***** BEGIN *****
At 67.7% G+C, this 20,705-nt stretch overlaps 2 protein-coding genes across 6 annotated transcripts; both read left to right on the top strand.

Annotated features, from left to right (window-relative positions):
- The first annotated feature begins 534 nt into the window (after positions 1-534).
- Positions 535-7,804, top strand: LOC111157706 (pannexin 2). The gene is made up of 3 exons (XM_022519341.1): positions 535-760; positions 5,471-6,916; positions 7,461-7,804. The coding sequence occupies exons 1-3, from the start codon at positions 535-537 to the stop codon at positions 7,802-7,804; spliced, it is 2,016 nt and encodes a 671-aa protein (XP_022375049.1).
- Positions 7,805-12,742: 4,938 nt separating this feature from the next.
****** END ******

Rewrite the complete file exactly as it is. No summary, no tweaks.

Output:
At 67.7% G+C, this 20,705-nt stretch overlaps 2 protein-coding genes across 6 annotated transcripts; both read left to right on the top strand.

Annotated features, from left to right (window-relative positions):
- The first annotated feature begins 534 nt into the window (after positions 1-534).
- Positions 535-7,804, top strand: LOC111157706 (pannexin 2). The gene is made up of 3 exons (XM_022519341.1): positions 535-760; positions 5,471-6,916; positions 7,461-7,804. The coding sequence occupies exons 1-3, from the start codon at positions 535-537 to the stop codon at positions 7,802-7,804; spliced, it is 2,016 nt and encodes a 671-aa protein (XP_022375049.1).
- Positions 7,805-12,742: 4,938 nt separating this feature from the next.